Tag Archives: vampire

Review of The Black Wolves of Boston, by Wen Spencer

I borrowed a copy of The Black Wolves of Boston, by Wen Spencer, from my local library.

Description from Goodreads:
Silas Decker had his world destroyed when he was attacked by vampires outside of New Amsterdam. He rebuilt his life a dozen times in the last three hundred years—each time less and less successfully. Now he lives alone, buried under a hoarding habit, struggling to find some reason to wake up with the setting of the sun.

Eloise is a Virtue, pledged to hunting evil.  What she doesn’t know is how to live alone in a city full of strangers who know nothing about monsters.

Seth is the sixteen-year old Prince of Boston, ward of the Wolf King.  Now he is left in a city that desperately needs his protection with enemies gathering all around.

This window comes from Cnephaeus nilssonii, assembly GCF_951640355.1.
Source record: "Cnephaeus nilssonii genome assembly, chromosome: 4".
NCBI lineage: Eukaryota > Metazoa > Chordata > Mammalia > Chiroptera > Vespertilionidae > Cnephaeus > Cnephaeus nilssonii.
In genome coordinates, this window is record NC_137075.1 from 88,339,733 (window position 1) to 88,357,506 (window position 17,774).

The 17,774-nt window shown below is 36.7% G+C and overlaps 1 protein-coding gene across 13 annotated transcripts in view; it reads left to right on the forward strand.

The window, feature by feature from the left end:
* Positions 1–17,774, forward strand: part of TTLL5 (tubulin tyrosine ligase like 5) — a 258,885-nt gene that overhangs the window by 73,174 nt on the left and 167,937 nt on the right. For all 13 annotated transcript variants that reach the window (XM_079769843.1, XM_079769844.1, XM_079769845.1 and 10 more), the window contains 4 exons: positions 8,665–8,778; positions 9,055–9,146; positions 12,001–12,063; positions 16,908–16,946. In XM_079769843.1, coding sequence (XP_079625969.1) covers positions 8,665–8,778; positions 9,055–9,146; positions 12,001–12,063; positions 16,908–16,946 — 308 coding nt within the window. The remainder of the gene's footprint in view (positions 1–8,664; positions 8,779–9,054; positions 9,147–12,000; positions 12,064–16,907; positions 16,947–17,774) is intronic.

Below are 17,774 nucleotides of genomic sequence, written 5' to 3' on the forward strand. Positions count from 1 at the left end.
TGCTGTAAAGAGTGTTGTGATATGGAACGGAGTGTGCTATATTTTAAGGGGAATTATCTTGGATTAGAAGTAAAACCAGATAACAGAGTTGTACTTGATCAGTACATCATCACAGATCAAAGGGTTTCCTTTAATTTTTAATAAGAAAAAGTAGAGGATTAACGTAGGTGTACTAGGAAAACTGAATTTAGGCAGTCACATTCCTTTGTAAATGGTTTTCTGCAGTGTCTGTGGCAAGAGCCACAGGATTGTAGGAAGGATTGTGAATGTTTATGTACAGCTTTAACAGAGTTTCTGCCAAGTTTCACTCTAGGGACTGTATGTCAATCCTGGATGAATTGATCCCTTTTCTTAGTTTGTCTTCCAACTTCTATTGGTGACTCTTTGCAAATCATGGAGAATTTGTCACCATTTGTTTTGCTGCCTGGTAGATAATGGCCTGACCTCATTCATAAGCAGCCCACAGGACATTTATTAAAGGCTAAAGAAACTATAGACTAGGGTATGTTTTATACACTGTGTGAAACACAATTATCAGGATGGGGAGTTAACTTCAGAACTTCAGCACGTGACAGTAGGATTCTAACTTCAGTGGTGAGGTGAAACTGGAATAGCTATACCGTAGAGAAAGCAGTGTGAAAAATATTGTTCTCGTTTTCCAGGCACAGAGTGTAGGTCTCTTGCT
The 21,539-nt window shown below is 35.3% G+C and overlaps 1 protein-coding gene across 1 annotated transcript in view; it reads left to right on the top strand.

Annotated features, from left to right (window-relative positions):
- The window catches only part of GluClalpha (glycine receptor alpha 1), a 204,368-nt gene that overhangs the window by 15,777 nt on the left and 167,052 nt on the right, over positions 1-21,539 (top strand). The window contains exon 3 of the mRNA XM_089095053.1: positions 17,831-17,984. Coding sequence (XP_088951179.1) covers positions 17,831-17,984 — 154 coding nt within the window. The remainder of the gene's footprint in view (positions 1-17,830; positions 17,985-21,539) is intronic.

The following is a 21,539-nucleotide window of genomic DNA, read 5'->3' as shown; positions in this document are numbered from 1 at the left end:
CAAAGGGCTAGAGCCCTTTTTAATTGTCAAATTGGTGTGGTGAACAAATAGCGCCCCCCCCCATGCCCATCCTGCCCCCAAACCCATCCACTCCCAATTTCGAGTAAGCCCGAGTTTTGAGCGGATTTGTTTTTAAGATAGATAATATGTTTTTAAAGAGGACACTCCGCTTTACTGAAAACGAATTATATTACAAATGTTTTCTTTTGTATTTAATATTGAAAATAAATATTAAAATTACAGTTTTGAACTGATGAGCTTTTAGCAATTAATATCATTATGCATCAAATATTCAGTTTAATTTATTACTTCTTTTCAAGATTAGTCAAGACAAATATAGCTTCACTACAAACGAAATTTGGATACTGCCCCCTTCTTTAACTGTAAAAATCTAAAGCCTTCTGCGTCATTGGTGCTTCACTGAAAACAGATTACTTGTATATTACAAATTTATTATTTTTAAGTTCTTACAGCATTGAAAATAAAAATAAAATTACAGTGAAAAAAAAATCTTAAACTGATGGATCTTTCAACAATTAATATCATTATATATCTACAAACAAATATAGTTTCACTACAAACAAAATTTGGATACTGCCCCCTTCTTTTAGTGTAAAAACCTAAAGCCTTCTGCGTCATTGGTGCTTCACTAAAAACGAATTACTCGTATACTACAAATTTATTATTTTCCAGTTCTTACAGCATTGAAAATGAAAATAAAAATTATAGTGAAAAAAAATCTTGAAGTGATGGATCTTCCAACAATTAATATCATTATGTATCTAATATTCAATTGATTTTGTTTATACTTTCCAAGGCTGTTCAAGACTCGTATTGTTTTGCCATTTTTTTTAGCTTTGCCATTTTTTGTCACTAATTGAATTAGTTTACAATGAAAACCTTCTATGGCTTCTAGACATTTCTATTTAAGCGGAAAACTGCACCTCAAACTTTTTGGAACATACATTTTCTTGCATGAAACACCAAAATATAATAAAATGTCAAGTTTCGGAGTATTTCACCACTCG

Joshua believes he is a normal, college-bound high school senior.  His life is shattered when he wakes up in a field, covered with blood, and the prom committee scattered in pieces about him like broken dolls.  

These four must now come together to unravel a plot by Wickers, witches who gain power from human sacrifices and have the power to turn any human into their puppet. Four people who lost everything struggle to save Boston by saving each other.

Review:
This was utterly adorable. Seriously, it was one of the cutest books I’ve read in a while! I’ve been pretty burned out on YA lately, so I went into this with a bit of trepidation, but I sure am glad to have read it. Watching Decker, the 300-year-old vampire try and make his “puppy” happy so he’ll stay with him was too endearing for words. Similarly, seeing Seth, the “puppy,” settle and make a home was just as lovely.